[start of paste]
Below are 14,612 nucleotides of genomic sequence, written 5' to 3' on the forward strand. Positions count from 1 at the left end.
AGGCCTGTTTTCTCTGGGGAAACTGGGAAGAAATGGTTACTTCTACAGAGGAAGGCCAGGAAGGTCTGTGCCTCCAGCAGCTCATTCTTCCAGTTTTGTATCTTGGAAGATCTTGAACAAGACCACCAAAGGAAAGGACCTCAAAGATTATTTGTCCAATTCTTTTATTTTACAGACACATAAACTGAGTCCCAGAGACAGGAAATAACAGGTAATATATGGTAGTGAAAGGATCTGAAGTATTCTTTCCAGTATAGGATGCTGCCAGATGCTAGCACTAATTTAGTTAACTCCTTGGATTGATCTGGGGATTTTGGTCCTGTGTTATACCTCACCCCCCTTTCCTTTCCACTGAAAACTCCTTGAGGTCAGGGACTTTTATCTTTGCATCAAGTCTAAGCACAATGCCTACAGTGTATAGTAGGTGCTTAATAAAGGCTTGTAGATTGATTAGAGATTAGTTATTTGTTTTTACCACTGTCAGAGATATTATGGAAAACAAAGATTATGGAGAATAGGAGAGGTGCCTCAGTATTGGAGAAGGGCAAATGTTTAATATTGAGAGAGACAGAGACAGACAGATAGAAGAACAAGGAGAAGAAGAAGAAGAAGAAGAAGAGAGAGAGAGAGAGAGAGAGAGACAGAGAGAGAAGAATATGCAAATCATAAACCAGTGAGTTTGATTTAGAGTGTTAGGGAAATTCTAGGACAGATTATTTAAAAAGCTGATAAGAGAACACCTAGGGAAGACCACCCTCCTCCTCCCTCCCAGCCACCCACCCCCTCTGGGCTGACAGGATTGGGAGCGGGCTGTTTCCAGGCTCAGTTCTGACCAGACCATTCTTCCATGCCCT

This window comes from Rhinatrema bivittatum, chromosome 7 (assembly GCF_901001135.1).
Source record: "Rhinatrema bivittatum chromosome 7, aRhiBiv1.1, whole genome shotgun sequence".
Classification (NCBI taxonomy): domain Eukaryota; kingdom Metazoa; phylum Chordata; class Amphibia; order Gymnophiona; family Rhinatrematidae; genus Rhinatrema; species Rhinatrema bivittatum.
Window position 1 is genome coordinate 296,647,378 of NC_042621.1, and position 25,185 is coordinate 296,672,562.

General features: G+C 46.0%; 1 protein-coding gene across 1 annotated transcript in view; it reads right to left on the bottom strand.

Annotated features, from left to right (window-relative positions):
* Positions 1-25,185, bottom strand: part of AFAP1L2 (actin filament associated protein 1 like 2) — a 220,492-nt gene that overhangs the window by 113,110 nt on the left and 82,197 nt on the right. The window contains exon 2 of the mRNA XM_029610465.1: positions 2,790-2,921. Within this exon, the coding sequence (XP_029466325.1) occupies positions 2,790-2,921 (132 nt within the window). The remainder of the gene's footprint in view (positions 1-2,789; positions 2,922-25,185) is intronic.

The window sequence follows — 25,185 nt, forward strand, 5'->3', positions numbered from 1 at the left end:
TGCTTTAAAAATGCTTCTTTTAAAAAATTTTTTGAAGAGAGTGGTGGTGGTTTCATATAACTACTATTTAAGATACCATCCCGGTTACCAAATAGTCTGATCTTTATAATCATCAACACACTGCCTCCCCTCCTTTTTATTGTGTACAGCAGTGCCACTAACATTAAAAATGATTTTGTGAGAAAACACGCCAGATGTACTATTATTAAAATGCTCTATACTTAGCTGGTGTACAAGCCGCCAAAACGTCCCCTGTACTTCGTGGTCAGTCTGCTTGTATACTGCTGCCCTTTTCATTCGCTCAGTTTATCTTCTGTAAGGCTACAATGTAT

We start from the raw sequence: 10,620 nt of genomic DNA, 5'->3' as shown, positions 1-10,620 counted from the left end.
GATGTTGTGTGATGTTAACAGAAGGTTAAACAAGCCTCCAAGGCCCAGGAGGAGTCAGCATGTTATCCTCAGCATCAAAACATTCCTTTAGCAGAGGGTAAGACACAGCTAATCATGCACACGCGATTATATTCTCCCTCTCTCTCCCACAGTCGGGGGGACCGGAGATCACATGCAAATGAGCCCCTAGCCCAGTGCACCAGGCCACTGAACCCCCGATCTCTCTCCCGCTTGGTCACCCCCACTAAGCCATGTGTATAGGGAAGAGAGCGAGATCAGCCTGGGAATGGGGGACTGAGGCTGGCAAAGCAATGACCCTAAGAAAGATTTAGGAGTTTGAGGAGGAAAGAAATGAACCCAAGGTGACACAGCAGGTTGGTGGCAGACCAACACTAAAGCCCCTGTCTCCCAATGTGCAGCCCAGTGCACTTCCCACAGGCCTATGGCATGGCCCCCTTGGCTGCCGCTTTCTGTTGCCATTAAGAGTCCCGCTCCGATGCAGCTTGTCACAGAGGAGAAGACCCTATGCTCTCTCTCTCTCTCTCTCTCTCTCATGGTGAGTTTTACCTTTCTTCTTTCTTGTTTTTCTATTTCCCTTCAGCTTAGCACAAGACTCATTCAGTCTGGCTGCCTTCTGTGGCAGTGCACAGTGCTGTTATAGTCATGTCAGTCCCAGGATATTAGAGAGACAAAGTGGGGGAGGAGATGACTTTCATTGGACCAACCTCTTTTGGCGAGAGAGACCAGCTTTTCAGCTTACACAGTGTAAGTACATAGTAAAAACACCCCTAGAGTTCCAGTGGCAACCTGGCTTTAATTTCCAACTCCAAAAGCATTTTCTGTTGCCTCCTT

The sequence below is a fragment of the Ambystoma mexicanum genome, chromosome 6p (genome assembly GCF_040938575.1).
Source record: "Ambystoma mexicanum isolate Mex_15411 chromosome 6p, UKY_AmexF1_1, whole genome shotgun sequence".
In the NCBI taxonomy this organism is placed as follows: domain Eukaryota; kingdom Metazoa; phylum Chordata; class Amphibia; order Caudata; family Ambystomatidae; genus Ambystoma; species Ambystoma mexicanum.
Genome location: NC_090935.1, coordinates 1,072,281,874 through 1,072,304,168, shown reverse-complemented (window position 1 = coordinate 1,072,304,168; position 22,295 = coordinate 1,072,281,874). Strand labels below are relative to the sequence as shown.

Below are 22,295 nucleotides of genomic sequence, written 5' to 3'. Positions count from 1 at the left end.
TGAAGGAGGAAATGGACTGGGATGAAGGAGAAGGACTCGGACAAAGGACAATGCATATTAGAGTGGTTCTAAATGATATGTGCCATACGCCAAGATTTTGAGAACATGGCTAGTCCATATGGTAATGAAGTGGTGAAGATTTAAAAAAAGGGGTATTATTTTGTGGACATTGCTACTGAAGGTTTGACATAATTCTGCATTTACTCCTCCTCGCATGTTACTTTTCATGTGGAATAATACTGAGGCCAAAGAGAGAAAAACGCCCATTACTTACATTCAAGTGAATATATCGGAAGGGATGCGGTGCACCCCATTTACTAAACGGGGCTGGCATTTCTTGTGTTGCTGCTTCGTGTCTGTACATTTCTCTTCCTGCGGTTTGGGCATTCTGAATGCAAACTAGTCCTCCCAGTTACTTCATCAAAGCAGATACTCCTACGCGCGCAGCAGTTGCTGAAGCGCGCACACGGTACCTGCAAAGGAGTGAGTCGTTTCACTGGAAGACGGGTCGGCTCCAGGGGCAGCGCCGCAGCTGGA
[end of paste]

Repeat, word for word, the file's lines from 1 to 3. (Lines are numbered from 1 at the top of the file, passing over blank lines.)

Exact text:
Below are 14,612 nucleotides of genomic sequence, written 5' to 3' on the forward strand. Positions count from 1 at the left end.
AGGCCTGTTTTCTCTGGGGAAACTGGGAAGAAATGGTTACTTCTACAGAGGAAGGCCAGGAAGGTCTGTGCCTCCAGCAGCTCATTCTTCCAGTTTTGTATCTTGGAAGATCTTGAACAAGACCACCAAAGGAAAGGACCTCAAAGATTATTTGTCCAATTCTTTTATTTTACAGACACATAAACTGAGTCCCAGAGACAGGAAATAACAGGTAATATATGGTAGTGAAAGGATCTGAAGTATTCTTTCCAGTATAGGATGCTGCCAGATGCTAGCACTAATTTAGTTAACTCCTTGGATTGATCTGGGGATTTTGGTCCTGTGTTATACCTCACCCCCCTTTCCTTTCCACTGAAAACTCCTTGAGGTCAGGGACTTTTATCTTTGCATCAAGTCTAAGCACAATGCCTACAGTGTATAGTAGGTGCTTAATAAAGGCTTGTAGATTGATTAGAGATTAGTTATTTGTTTTTACCACTGTCAGAGATATTATGGAAAACAAAGATTATGGAGAATAGGAGAGGTGCCTCAGTATTGGAGAAGGGCAAATGTTTAATATTGAGAGAGACAGAGACAGACAGATAGAAGAACAAGGAGAAGAAGAAGAAGAAGAAGAAGAGAGAGAGAGAGAGAGAGAGAGACAGAGAGAGAAGAATATGCAAATCATAAACCAGTGAGTTTGATTTAGAGTGTTAGGGAAATTCTAGGACAGATTATTTAAAAAGCTGATAAGAGAACACCTAGGGAAGACCACCCTCCTCCTCCCTCCCAGCCACCCACCCCCTCTGGGCTGACAGGATTGGGAGCGGGCTGTTTCCAGGCTCAGTTCTGACCAGACCATTCTTCCATGCCCT

This window comes from Rhinatrema bivittatum, chromosome 7 (assembly GCF_901001135.1).